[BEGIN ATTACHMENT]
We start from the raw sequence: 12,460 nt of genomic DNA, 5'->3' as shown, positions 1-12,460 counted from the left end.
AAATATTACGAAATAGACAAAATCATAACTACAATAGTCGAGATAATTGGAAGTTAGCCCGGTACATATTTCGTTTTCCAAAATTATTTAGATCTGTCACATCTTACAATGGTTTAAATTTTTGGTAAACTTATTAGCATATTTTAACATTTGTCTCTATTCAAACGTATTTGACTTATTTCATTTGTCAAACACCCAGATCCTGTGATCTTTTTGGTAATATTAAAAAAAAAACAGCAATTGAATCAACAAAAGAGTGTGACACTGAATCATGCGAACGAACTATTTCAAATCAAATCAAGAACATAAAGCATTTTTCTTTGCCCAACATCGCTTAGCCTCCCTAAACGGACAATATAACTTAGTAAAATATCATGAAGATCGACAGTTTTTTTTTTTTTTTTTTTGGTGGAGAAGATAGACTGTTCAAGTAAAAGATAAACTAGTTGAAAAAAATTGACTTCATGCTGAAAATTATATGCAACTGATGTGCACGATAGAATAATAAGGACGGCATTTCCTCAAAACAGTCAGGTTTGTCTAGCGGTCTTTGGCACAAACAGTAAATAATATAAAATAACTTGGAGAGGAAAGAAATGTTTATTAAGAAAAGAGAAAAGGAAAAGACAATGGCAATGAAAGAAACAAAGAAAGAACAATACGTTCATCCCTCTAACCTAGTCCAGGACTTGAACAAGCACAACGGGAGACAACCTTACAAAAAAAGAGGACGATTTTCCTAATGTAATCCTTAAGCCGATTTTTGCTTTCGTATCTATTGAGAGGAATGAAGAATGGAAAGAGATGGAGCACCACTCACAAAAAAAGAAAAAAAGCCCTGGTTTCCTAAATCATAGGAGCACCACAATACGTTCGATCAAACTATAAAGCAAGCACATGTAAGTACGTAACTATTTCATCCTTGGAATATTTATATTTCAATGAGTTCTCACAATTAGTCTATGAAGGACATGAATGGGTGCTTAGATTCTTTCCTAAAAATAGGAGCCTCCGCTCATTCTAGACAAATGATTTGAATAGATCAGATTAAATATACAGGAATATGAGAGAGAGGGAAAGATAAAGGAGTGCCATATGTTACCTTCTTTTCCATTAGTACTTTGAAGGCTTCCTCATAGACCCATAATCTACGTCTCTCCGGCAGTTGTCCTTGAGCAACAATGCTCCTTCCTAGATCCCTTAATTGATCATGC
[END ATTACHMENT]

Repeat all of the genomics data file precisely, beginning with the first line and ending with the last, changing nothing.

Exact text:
We start from the raw sequence: 12,460 nt of genomic DNA, 5'->3' as shown, positions 1-12,460 counted from the left end.
AAATATTACGAAATAGACAAAATCATAACTACAATAGTCGAGATAATTGGAAGTTAGCCCGGTACATATTTCGTTTTCCAAAATTATTTAGATCTGTCACATCTTACAATGGTTTAAATTTTTGGTAAACTTATTAGCATATTTTAACATTTGTCTCTATTCAAACGTATTTGACTTATTTCATTTGTCAAACACCCAGATCCTGTGATCTTTTTGGTAATATTAAAAAAAAAACAGCAATTGAATCAACAAAAGAGTGTGACACTGAATCATGCGAACGAACTATTTCAAATCAAATCAAGAACATAAAGCATTTTTCTTTGCCCAACATCGCTTAGCCTCCCTAAACGGACAATATAACTTAGTAAAATATCATGAAGATCGACAGTTTTTTTTTTTTTTTTTTTGGTGGAGAAGATAGACTGTTCAAGTAAAAGATAAACTAGTTGAAAAAAATTGACTTCATGCTGAAAATTATATGCAACTGATGTGCACGATAGAATAATAAGGACGGCATTTCCTCAAAACAGTCAGGTTTGTCTAGCGGTCTTTGGCACAAACAGTAAATAATATAAAATAACTTGGAGAGGAAAGAAATGTTTATTAAGAAAAGAGAAAAGGAAAAGACAATGGCAATGAAAGAAACAAAGAAAGAACAATACGTTCATCCCTCTAACCTAGTCCAGGACTTGAACAAGCACAACGGGAGACAACCTTACAAAAAAAGAGGACGATTTTCCTAATGTAATCCTTAAGCCGATTTTTGCTTTCGTATCTATTGAGAGGAATGAAGAATGGAAAGAGATGGAGCACCACTCACAAAAAAAGAAAAAAAGCCCTGGTTTCCTAAATCATAGGAGCACCACAATACGTTCGATCAAACTATAAAGCAAGCACATGTAAGTACGTAACTATTTCATCCTTGGAATATTTATATTTCAATGAGTTCTCACAATTAGTCTATGAAGGACATGAATGGGTGCTTAGATTCTTTCCTAAAAATAGGAGCCTCCGCTCATTCTAGACAAATGATTTGAATAGATCAGATTAAATATACAGGAATATGAGAGAGAGGGAAAGATAAAGGAGTGCCATATGTTACCTTCTTTTCCATTAGTACTTTGAAGGCTTCCTCATAGACCCATAATCTACGTCTCTCCGGCAGTTGTCCTTGAGCAACAATGCTCCTTCCTAGATCCCTTAATTGATCATGC